Discounted cash flow (DCF) techniques have become more accessible with the widespread use of computers and spreadsheets. The spread sheet software enables estimates of income, expenses and other cash flows such as capital outlays and resale or disposal value to be itemised period by period over the life of the investment opportunity. These are then aggregated period by period and discounted back to their present value at the investor’s required rate of return.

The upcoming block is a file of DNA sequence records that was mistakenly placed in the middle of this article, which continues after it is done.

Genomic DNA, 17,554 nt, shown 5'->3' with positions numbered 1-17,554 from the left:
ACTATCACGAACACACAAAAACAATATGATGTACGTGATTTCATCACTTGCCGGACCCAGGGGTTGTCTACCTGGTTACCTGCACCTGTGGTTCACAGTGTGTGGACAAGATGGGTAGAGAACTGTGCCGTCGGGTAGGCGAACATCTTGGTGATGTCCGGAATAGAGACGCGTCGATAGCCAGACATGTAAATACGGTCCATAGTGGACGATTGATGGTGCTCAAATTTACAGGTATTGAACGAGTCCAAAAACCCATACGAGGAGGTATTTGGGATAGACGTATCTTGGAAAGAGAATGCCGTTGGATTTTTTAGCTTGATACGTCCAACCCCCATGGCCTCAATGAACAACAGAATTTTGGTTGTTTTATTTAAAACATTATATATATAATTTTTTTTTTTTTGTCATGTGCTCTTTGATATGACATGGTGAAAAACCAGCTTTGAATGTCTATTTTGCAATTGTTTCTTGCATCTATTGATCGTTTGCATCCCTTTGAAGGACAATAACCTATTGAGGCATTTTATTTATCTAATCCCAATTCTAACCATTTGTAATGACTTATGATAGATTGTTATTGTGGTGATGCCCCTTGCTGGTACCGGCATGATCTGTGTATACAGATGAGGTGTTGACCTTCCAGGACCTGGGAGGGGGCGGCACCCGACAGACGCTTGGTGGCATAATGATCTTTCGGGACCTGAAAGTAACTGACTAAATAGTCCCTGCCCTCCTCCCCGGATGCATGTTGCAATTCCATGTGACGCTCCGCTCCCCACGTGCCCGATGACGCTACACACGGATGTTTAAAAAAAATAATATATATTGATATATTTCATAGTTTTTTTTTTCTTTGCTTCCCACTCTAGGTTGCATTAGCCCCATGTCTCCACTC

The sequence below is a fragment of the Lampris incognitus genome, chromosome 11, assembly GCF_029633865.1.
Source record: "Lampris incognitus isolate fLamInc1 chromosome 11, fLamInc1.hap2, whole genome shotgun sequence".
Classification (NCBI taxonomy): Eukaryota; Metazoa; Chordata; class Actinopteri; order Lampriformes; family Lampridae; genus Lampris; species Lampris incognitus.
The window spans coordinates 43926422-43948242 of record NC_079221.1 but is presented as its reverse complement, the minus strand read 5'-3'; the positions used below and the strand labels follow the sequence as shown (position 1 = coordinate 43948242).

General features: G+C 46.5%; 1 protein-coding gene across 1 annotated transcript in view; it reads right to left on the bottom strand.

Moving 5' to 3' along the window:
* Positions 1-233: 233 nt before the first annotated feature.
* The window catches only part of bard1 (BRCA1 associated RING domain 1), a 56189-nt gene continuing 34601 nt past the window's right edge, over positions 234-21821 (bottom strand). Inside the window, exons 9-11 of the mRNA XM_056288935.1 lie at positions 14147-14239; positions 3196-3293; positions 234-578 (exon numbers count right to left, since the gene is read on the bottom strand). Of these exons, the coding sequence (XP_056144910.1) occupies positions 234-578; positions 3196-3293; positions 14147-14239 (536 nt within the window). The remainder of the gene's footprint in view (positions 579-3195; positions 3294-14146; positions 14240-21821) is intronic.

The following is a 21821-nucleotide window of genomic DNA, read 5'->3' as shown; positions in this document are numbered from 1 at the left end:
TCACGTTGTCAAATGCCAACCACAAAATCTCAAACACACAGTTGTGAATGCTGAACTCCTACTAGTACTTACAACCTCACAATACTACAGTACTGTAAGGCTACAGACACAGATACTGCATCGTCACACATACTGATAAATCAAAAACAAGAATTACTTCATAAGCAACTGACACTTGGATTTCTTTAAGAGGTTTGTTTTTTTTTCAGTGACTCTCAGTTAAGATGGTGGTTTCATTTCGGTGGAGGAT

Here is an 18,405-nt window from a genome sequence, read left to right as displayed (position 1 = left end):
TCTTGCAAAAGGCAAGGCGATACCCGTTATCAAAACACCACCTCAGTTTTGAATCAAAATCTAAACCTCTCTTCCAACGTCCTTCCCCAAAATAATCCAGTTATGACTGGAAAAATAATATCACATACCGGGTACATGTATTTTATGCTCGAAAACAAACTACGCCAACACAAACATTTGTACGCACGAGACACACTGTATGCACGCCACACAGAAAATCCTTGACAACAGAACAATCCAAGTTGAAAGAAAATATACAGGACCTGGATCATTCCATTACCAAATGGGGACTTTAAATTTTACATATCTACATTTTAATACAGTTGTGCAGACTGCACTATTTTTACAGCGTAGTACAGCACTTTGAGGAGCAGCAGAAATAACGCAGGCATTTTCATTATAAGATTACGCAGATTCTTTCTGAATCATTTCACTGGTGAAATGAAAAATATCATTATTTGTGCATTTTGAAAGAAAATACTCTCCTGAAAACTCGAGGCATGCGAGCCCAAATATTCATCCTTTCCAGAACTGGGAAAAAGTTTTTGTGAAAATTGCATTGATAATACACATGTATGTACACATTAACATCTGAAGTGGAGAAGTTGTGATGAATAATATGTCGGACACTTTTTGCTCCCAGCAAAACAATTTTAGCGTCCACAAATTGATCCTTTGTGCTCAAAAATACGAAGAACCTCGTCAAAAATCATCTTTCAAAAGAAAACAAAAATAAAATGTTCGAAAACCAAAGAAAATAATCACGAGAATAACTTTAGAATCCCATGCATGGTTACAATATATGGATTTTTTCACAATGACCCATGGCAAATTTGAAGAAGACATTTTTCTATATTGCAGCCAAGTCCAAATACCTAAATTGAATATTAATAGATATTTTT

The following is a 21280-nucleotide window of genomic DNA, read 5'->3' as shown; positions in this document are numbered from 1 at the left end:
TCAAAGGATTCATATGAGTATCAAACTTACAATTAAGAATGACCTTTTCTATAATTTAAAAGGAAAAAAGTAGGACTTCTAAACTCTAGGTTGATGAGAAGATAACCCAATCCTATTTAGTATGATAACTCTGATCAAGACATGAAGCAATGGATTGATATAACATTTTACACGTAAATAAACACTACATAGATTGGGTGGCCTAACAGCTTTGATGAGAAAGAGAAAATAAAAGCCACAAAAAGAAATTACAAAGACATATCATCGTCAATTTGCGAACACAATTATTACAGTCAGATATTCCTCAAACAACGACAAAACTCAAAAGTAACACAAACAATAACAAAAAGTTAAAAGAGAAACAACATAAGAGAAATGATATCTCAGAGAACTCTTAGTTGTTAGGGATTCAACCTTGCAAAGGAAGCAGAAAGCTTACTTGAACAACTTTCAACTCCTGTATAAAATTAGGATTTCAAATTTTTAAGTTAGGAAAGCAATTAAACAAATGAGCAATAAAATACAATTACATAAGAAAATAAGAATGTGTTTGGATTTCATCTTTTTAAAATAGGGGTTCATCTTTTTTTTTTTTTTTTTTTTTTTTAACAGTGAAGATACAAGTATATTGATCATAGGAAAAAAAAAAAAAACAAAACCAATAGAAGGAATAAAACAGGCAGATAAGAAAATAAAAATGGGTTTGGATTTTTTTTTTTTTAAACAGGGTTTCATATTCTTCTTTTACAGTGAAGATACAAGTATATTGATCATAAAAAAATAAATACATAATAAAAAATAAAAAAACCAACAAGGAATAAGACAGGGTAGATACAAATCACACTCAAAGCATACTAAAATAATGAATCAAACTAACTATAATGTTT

Judgement needs to be exercised in interpreting the results of discounted cash flow analyses. In particular, they are based on estimates of future cash flows and so lack the precision that a numerical outcome implies. Sensitivity analysis is a useful means of checking the robustness of the outcome of discounted cash flow analysis. It involves altering input line items one at a time to see how sensitive the answer is to alternative cash flow estimates. This also helps identify the items that can most threaten the viability of the proposed investment.